firefly

Fireflies have been seen at Heritage Park in Nibley, where residents are seeking protected status for the park.

For many Utahns, fireflies are the stuff of storybooks and cinematography. But while some may write off fireflies as an attraction outside of Utah’s borders, the blinking beetles actually have a thriving population inside the state — and researchers are determined to find more.

“Most people don’t think that Utah has any fireflies to be found,” said Ron Hellstern, Nibley city councilman and chairman of the Cache Valley Wildlife Association. “But that’s not true. I know that fireflies have been sighted in Nibley for at least 10 years and that there have been sightings that go way back past that. It’s just that most of the time, people keep it quiet.”

Fireflies, also called lightning bugs in select regions across America, are often said to be more commonly sighted in the eastern United States, favoring more humid areas. However, Hellstern said that this is a common misconception. Fireflies are attracted to wet and warm climates, often appearing near standing water where an abundance of insect larvae can be found for them to prey upon. The climate in Nibley is appropriate for fireflies to thrive in, particularly in Heritage Park.

“The wetlands that can be found in Nibley are common places for fireflies to appear during the summer,” Hellstern said. “If you go out at the right time in the early summer months, mostly June or July, you’ll be able to find some fireflies floating around.”

For researchers at Brigham Young University, the question isn’t whether fireflies can be found in Utah — according to the Natural History Museum of Utah, fireflies have been found in the state since its founding, with the oldest specimen being collected in 1929. The real question is where precisely in Utah that firefly populations can be found, what kind of species call Utah their home and what sets these fireflies apart from their eastern cousins.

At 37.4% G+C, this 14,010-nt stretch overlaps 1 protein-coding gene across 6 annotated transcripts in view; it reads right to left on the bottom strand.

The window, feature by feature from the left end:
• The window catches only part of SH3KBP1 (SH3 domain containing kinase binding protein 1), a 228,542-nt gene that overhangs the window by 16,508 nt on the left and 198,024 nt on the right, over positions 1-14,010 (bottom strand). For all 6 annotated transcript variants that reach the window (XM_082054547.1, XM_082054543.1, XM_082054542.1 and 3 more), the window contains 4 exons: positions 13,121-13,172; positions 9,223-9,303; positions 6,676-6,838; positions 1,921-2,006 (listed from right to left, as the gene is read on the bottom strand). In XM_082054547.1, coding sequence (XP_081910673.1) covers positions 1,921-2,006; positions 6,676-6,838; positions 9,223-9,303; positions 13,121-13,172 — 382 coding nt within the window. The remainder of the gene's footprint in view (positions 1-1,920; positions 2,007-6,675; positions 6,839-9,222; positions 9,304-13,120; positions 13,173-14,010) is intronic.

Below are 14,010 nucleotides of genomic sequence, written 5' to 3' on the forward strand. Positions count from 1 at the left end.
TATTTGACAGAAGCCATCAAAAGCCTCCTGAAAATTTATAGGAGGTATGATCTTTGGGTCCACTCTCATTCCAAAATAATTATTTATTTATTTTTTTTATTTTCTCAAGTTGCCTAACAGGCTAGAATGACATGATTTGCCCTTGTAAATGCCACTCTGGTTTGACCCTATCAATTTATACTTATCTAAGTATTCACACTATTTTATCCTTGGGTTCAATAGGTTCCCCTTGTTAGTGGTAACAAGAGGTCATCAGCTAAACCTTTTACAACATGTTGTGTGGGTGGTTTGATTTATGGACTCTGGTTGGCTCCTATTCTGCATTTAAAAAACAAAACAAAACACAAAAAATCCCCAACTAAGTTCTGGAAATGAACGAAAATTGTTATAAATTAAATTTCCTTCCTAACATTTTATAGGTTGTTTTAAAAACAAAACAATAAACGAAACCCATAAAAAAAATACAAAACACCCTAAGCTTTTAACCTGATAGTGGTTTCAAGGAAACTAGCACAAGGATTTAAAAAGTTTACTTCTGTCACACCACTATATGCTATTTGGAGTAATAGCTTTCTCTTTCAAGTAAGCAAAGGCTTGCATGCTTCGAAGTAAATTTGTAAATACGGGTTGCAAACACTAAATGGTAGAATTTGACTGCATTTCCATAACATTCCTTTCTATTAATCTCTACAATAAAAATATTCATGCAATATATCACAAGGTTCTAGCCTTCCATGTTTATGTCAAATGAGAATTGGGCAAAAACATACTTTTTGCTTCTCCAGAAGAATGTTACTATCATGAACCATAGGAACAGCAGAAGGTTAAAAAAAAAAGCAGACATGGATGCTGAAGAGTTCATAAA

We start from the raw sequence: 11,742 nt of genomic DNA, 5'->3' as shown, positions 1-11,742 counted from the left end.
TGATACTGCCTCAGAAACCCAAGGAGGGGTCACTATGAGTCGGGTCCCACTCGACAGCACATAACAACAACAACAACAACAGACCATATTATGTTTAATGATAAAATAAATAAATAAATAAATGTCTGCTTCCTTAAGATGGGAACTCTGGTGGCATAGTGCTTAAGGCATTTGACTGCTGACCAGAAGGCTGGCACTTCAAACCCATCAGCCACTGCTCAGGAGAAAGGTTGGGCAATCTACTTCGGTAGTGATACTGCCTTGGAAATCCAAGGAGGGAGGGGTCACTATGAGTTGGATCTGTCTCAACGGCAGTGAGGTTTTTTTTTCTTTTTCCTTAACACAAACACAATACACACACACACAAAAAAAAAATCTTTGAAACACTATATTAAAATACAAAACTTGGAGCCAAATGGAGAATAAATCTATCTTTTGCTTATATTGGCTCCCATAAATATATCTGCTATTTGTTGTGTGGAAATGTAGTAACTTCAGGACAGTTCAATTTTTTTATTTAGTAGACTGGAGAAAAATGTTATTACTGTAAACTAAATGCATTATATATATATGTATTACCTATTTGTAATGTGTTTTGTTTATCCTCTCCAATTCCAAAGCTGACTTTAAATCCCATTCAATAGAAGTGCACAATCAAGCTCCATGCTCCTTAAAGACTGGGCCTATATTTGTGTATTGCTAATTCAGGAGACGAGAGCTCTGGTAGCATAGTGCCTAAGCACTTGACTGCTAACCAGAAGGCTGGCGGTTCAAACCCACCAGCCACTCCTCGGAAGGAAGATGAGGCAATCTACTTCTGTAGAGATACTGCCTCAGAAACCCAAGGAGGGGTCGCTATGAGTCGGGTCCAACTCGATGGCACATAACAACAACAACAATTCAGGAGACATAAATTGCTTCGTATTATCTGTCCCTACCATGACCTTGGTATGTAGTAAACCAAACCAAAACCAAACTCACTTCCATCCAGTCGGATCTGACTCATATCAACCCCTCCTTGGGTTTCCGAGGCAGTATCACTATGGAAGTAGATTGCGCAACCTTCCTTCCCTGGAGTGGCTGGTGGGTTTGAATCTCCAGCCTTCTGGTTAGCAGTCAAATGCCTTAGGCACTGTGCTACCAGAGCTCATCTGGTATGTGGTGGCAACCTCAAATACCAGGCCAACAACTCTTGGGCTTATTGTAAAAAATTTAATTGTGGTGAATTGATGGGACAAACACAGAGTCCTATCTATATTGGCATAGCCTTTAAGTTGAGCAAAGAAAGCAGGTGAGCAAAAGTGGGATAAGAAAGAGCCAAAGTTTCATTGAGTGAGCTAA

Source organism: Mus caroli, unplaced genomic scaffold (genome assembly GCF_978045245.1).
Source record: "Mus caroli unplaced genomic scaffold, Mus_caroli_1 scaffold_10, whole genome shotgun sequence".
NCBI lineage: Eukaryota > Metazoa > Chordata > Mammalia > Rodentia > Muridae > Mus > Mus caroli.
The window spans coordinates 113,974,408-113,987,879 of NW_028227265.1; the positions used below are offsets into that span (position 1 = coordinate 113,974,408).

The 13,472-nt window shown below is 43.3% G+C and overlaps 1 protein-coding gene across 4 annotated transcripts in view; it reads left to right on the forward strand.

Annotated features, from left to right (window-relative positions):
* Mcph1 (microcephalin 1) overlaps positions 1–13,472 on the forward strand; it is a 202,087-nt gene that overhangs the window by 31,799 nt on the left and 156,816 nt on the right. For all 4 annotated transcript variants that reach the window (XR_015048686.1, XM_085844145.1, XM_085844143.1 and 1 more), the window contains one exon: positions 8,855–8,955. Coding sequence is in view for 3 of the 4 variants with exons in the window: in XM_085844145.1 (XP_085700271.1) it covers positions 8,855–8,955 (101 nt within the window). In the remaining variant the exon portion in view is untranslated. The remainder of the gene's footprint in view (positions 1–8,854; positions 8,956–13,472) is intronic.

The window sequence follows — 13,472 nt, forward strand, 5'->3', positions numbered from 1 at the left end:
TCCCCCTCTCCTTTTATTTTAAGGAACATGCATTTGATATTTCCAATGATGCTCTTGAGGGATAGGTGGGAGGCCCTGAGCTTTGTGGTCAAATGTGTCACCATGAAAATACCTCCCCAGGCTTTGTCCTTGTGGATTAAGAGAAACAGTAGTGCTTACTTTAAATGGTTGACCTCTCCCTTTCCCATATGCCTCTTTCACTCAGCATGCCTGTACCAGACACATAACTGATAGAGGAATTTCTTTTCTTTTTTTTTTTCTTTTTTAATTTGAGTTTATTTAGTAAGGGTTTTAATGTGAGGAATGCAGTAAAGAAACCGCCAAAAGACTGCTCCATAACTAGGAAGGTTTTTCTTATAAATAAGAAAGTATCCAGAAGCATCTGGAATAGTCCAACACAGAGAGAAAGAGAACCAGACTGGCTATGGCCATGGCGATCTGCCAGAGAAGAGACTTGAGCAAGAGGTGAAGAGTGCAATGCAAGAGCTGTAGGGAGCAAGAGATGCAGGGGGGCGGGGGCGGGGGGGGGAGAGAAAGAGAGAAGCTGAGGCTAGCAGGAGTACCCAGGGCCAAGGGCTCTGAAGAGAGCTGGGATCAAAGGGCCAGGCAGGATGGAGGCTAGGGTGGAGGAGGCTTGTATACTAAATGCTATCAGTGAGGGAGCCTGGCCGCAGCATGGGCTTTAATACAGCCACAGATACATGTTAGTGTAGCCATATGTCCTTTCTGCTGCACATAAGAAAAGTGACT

To that end, BYU and the Natural History Museum of Utah began a Citizen Science Project that solicits Utah citizens to post details of their firefly sightings to their databases in an effort to track firefly populations. Visitors to the museum’s webpage can post their sightings on an interactive map with specific details about the fireflies in their area. The ongoing effort started this July and has logged over 100 unique locations of firefly sightings since its launch with the aid of citizens.

BYU biology professor Seth Bybee is one of the researchers tracking the firefly sightings. In a July interview with KSTU Fox 13 in Salt Lake City, Bybee said that the concise information reported by citizens is helping researchers track which firefly species exist in Utah and allowing for the creation of a large scale biological tree for all unique species.

“Ultimately, a lot of the data we’re gathering for this one species will be plugged into that tree, and we’ll be able to tell where it originated, who it’s related to, anything special about it — just its evolution, ecology, behavior, and natural history,” said Bybee.

Nibley is doing its part in the effort, said Hellstern. The species observed in Nibley’s Heritage Park may also be unique to the area, with researchers observing that the fireflies may be part of the species Pyractonnia Dispersa. The characteristics of this species suggest that it may be an undiscovered section of the firefly biological tree.

“It’s not set in stone yet,” Hellstern said. “It’s still going to take more research before any conclusions can be drawn.”

In the meantime, the fireflies in Heritage Park are drawing attention from members of the local Nibley community as well as outdoors enthusiasts throughout Cache Valley. Hellstern said that the fireflies help give the city an extra bit of character as small groups visit the park on a nightly basis as they attempt to see the fireflies for themselves. Efforts are beginning to take shape to certify the park as a protected wildlife zone, which would halt development in the area to keep the ecosystem in tact for the firefly population.

“Now that more reports are coming in, it would be good to help protect the fireflies in a way that can still allow residents to enjoy them and what they bring to the city,” Hellstern said.

If you would like to make your own report of a firefly sighting, visit the Natural History Museum of Utah’s firefly webpage at nhmu.utah.edu/fireflies.

Clayton Gefre is the County Council reporter for The Herald Journal. He can be reached at cgefre@hjnews.com or 435-792-7234.